Kronenwetter sees 12% growth in population according to census
KRONENWETTER, Wis. (WSAW) - The latest U.S. Census data shows more than 8,000 people now live in Kronenwetter. That’s a 12% increase from 2010. And what is most impressive is most central Wisconsin communities had minimal increases or even population declines.
The Village Community Development Director Randy Fifrick says the growth started slowly after the housing crisis in 2008 and has picked up recently.
“The last few years we’ve been doing 60 single-family building permits per year, hundreds of multi-family permits. You could see how that can grow your population really quickly,” Fifrick said.
Fifrick says there are many appealing parts about the Kronenwetter, but the location is one thing that attracts people to settle down.
“We’re just south of the Wausau metro area, we’re close to Stevens Point. I think our location has a lot to do with it,” Fifrick said.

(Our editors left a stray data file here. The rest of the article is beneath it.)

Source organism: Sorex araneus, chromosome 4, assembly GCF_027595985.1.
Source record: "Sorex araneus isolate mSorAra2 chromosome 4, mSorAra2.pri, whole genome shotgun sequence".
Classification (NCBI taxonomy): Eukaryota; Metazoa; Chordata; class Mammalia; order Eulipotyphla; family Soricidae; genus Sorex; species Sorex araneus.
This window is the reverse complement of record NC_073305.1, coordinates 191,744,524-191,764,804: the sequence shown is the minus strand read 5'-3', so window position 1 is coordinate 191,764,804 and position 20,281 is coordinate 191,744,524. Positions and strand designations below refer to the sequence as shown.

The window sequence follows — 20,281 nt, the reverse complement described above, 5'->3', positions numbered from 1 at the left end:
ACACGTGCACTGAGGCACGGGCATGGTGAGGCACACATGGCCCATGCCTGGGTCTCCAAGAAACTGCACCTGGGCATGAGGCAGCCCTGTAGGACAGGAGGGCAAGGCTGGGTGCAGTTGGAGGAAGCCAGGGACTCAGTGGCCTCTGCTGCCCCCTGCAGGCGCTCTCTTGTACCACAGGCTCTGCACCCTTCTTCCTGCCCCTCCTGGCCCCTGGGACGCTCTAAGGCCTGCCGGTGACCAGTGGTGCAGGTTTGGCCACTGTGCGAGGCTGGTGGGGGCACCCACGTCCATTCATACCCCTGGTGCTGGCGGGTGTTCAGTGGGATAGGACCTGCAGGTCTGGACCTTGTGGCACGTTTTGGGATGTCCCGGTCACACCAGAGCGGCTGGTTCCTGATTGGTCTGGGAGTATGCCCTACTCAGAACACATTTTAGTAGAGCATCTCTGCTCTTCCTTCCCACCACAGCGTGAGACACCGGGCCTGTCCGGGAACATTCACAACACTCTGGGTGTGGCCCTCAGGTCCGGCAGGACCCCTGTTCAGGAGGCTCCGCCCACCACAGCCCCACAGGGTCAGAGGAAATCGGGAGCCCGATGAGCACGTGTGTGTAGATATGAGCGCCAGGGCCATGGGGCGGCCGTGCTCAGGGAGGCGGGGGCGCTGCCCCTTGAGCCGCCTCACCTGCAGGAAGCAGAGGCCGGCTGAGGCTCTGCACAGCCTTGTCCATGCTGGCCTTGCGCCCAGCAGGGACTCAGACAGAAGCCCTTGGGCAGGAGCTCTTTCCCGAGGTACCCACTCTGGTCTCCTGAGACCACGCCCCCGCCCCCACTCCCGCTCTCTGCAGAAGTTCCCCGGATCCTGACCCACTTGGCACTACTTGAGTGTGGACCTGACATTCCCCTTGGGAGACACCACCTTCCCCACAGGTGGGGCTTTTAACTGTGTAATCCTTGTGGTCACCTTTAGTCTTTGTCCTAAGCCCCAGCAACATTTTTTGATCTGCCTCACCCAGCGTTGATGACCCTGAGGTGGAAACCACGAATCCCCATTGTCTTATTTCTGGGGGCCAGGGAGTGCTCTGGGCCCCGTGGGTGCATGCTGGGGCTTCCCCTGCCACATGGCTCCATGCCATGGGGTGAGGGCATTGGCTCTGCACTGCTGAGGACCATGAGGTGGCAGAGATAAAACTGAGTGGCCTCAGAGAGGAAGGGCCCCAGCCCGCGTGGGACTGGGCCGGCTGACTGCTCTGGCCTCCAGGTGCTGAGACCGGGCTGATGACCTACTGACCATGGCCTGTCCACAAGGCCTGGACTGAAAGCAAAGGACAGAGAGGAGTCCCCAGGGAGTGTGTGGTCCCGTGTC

The growth in population directly impacts the Village Police Department. Kronenwetter usually has one full-time police officer for every 1,000 people. So far, that equation has paid off.
“Consistently we’re being ranked as a safe community. We want people when they come here to feel safe here,” Fifrick said.
Schools are another aspect of a community impacted by a growing population. Evergreen Elementary School has been keeping its eyes on the population for some time. In fact, they recently built two buildings after a referendum, and those buildings will be put to use right away.
“We’re happy about that because we recognize with the increased population in Kronenwetter and Rothschild we’ll need those additional classrooms to service those students,” Evergreen Elementary Principal Rick Koepke said.
Right now the growth of the village population is not enough to bring any changes. But preparations are already being taken into account.
“We incorporate all that information into our comprehensive plan, our strategic plan, and our outdoor recreation plans. It’s planning to make sure that we are staying ahead and we’re an area people want to live in,” Firfrick said.
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